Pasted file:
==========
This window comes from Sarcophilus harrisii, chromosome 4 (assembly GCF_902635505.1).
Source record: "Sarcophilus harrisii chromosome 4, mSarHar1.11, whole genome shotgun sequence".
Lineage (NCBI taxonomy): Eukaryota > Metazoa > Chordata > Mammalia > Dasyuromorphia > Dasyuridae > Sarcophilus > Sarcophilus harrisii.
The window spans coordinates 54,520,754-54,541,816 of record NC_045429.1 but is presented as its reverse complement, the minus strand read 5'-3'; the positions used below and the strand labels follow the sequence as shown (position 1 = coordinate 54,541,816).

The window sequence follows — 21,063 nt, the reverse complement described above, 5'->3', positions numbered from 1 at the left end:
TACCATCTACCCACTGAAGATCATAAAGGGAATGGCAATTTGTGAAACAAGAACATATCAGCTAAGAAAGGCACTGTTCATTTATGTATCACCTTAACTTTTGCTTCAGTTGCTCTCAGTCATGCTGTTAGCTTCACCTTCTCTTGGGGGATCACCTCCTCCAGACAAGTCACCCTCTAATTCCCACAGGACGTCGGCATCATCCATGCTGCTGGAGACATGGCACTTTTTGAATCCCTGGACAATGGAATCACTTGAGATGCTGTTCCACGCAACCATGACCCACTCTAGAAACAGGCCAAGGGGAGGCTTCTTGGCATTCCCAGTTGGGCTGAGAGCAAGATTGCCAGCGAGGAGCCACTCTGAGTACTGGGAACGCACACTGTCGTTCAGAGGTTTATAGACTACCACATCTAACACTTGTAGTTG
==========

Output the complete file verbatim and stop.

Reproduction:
This window comes from Sarcophilus harrisii, chromosome 4 (assembly GCF_902635505.1).
Source record: "Sarcophilus harrisii chromosome 4, mSarHar1.11, whole genome shotgun sequence".
Lineage (NCBI taxonomy): Eukaryota > Metazoa > Chordata > Mammalia > Dasyuromorphia > Dasyuridae > Sarcophilus > Sarcophilus harrisii.
The window spans coordinates 54,520,754-54,541,816 of record NC_045429.1 but is presented as its reverse complement, the minus strand read 5'-3'; the positions used below and the strand labels follow the sequence as shown (position 1 = coordinate 54,541,816).

The window sequence follows — 21,063 nt, the reverse complement described above, 5'->3', positions numbered from 1 at the left end:
TACCATCTACCCACTGAAGATCATAAAGGGAATGGCAATTTGTGAAACAAGAACATATCAGCTAAGAAAGGCACTGTTCATTTATGTATCACCTTAACTTTTGCTTCAGTTGCTCTCAGTCATGCTGTTAGCTTCACCTTCTCTTGGGGGATCACCTCCTCCAGACAAGTCACCCTCTAATTCCCACAGGACGTCGGCATCATCCATGCTGCTGGAGACATGGCACTTTTTGAATCCCTGGACAATGGAATCACTTGAGATGCTGTTCCACGCAACCATGACCCACTCTAGAAACAGGCCAAGGGGAGGCTTCTTGGCATTCCCAGTTGGGCTGAGAGCAAGATTGCCAGCGAGGAGCCACTCTGAGTACTGGGAACGCACACTGTCGTTCAGAGGTTTATAGACTACCACATCTAACACTTGTAGTTG